- If the group wishes to record narration, ask them to divide the story so that everyone gets to read. Before recording, demonstrate how to narrate effectively. Discuss the differences between using emotion and no emotion in your speech, and what effect quick or slow speech has on the story. Suggest that students practice the narration before recording.
- You can also share the community story with the community by posting it on your local Chamber of Commerce Web site, for example. If time allows, plan a follow-up activity in which students will develop individual stories.
- Have each student tell a partner about the special contribution he or she made to the project and why it was important. As a group, discuss what students learned about storytelling. Allow students to add and change their story based on their new understanding.
- As a class, discuss what students found to be most interesting about digital storytelling compared to traditional storytelling. Check for student understanding that, by using other media, stories can be far more than just text.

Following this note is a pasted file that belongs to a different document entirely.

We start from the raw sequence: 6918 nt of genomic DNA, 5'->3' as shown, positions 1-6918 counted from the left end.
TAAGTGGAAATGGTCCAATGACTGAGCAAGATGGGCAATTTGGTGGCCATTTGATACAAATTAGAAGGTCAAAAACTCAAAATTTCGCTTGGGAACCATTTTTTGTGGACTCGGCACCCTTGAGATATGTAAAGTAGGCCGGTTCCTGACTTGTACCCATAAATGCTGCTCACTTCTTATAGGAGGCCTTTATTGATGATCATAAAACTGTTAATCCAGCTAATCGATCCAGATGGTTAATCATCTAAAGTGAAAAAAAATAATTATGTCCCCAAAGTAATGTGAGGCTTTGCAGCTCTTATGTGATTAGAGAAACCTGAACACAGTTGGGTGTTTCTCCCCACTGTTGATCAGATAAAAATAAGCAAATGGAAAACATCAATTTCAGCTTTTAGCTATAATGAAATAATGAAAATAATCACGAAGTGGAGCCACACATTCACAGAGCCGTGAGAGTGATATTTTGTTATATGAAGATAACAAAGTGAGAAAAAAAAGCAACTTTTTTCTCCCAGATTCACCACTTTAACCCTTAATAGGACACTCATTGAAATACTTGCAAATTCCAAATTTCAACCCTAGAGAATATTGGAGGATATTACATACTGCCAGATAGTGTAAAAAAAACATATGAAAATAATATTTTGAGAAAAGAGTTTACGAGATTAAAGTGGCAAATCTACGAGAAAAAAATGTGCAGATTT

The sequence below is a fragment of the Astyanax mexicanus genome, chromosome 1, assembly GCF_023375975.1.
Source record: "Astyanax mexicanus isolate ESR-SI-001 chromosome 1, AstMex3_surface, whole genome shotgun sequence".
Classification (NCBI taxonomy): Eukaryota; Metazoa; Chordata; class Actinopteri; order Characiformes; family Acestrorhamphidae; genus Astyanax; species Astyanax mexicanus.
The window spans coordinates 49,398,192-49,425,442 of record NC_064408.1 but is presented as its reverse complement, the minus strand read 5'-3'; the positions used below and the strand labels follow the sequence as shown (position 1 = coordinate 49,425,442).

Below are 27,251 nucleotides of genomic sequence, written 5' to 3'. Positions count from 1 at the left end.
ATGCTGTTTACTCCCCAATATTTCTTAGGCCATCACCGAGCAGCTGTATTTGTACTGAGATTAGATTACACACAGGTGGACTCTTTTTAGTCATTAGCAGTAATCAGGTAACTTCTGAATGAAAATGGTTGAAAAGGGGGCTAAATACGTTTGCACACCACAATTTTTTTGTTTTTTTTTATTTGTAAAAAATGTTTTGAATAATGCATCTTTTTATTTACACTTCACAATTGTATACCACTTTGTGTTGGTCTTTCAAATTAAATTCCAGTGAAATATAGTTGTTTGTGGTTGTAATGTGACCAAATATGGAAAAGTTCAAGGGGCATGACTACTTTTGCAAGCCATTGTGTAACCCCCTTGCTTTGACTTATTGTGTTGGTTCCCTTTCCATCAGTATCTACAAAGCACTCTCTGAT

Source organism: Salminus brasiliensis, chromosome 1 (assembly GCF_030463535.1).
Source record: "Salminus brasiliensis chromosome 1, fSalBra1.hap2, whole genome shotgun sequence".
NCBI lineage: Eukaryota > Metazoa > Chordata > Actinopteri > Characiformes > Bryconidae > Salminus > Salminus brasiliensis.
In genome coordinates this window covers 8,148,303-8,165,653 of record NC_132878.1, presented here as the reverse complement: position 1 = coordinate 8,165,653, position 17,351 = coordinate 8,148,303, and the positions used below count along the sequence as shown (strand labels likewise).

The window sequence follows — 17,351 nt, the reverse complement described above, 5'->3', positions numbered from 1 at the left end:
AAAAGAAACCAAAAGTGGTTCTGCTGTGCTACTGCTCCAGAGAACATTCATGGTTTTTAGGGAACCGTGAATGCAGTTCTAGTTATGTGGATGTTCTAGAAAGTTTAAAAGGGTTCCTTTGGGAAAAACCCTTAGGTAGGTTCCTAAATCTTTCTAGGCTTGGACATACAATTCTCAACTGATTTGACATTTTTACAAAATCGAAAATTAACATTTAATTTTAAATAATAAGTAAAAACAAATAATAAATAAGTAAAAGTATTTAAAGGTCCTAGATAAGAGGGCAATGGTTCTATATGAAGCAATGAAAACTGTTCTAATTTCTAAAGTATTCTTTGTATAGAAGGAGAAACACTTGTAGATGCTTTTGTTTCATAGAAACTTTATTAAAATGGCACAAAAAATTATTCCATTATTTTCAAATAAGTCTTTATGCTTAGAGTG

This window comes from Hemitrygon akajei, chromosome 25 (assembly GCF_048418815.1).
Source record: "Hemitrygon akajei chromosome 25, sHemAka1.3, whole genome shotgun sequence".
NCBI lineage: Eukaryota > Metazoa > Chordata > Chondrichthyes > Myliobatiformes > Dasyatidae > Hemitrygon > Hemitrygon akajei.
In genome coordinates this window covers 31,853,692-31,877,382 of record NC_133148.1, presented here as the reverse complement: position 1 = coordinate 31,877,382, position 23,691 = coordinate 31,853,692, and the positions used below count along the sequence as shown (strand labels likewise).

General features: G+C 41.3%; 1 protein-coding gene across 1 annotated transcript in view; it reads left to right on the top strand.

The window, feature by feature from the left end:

- Student participation and engagement
- A discussion that yields insightful comparisons between digital and traditional storytelling
- An understanding that media can help make stories far more than just text
Find and download a rubric for students to use to evaluate their projects. One collection of rubrics for evaluation of multimedia projects may be found on the MidLink Magazine Teacher Tools Web site.
Students use technology tools to discover and document unique features of their chosen community, and to collaborate on a final product—a storybook, newsletter, electronic presentation, poster, or Web site.
What Makes our Community Special? (3-12)
Duration: Several 45 to 60 minute sessions
- Work together collaboratively on a learning activity, using multiple technology tools
- Gain or enhance technology skills that can be used to communicate with an outside audience
- Integrate several academic areas, such as math, literacy, history, and art, into a multidisciplinary unit
- Instructions and student role assignments for each activity station
- Computers with an Internet connection
- Computers with graphing software or electronic spreadsheet and presentation applications
- Digital cameras
- Technology instruction guides
- Print resources about the community (from a local library or visitor's bureau)
- Brainstorming worksheets and pencils for note taking
- Consider the different communities that students might explore. Will it be the classroom, school, neighborhood, city, or other "community"?